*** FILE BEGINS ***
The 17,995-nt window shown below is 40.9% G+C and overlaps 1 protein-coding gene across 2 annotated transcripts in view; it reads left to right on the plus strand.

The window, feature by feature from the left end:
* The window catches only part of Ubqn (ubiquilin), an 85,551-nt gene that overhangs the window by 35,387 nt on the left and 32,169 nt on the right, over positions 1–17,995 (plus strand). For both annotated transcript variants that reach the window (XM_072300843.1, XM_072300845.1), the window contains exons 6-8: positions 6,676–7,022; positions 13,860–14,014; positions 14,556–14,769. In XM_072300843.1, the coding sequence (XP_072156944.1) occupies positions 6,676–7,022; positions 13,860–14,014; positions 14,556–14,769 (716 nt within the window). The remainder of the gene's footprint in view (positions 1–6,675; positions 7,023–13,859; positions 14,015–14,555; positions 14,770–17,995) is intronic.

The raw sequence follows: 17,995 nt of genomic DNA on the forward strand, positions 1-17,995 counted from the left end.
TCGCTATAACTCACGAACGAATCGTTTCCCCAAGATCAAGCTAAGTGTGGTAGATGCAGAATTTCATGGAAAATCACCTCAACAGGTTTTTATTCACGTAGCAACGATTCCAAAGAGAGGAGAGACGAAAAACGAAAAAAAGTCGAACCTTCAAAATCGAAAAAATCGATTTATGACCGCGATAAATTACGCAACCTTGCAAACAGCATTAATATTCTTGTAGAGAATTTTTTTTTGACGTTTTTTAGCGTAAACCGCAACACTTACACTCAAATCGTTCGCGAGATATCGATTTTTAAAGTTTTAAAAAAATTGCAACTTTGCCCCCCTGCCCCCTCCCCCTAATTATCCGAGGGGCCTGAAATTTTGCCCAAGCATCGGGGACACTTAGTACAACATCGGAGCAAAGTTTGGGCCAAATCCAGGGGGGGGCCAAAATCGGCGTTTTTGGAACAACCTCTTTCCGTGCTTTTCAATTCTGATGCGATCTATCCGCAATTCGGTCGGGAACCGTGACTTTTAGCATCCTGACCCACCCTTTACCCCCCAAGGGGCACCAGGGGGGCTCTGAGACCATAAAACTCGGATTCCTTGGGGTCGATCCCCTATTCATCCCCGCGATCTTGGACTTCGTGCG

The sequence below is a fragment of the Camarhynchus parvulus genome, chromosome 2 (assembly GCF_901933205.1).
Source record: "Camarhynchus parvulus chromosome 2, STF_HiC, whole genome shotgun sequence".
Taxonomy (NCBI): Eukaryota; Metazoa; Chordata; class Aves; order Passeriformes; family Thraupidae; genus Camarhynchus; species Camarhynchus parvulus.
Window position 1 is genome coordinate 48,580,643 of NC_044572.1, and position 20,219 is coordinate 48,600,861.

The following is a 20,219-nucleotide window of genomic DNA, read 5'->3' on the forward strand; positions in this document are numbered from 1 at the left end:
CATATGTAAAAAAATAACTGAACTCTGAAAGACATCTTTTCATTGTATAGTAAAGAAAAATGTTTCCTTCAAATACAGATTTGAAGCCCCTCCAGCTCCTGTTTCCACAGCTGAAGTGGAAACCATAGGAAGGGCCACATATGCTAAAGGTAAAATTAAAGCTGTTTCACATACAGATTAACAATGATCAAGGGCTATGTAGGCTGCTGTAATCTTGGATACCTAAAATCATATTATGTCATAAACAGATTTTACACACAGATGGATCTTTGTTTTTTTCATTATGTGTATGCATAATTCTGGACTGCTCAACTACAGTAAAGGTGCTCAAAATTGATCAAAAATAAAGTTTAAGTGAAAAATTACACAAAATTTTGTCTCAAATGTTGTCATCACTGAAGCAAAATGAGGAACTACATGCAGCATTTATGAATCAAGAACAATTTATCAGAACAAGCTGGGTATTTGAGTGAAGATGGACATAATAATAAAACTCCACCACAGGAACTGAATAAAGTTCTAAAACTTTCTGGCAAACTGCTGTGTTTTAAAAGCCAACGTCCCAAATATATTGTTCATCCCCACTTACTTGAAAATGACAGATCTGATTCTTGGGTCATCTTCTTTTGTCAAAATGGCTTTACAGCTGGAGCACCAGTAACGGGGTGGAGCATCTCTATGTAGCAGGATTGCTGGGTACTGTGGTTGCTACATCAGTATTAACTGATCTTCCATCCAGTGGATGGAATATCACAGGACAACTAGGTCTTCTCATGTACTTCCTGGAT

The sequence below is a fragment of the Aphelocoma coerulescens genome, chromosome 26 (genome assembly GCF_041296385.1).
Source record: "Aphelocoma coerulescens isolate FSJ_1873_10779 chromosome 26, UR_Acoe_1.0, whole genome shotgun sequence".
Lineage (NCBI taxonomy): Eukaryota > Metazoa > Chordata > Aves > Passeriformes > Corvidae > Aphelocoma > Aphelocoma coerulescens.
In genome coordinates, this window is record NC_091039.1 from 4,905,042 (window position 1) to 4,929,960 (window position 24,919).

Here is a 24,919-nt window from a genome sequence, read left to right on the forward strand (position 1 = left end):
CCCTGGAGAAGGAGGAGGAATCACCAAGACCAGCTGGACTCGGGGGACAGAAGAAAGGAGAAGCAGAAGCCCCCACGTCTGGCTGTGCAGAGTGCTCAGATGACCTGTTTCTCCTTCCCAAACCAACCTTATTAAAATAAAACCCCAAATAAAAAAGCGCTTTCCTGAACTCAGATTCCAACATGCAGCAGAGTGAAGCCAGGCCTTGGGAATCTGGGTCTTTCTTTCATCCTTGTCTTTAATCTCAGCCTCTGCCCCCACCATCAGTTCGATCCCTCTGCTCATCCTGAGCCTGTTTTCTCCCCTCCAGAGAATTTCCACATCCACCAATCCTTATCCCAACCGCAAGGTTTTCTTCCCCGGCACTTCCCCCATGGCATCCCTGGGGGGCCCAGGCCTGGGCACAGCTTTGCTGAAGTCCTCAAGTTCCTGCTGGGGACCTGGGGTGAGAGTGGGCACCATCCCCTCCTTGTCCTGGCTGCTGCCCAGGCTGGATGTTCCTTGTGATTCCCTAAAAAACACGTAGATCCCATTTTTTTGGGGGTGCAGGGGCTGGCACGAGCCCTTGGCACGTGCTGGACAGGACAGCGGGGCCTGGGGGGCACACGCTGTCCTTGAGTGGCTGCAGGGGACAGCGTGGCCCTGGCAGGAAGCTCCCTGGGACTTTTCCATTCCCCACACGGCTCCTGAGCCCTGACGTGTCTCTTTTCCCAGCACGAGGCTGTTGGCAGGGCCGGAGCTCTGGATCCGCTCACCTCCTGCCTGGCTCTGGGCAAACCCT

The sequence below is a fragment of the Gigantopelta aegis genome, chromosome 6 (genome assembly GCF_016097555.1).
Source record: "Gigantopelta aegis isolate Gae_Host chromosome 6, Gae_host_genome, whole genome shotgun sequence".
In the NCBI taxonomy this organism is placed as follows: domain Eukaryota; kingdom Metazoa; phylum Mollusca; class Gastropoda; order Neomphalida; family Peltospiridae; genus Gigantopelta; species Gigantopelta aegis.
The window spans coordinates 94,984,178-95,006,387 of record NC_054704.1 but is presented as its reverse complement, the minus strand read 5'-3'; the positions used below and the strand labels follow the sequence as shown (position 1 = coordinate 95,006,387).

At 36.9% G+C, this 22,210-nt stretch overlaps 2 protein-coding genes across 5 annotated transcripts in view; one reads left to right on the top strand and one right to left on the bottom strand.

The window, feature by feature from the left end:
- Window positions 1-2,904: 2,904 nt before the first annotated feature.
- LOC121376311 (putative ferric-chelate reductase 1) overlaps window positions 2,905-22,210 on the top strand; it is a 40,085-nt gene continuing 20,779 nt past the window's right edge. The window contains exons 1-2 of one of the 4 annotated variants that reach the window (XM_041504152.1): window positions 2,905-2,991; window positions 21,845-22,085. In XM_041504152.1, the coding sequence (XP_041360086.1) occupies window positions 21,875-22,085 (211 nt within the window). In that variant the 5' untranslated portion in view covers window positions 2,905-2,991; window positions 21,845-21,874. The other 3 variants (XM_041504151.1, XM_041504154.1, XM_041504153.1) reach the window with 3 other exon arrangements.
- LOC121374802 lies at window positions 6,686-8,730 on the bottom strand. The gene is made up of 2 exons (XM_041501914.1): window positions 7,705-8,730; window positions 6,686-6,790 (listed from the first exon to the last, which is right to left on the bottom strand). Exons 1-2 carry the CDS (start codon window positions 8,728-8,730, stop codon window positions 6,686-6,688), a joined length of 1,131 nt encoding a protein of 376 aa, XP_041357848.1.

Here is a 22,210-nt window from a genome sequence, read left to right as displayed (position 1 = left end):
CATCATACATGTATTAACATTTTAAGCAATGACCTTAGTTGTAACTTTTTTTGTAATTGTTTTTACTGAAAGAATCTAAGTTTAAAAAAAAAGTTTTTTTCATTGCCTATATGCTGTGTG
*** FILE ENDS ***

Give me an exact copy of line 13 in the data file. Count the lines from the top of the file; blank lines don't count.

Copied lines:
Source record: "Aphelocoma coerulescens isolate FSJ_1873_10779 chromosome 26, UR_Acoe_1.0, whole genome shotgun sequence".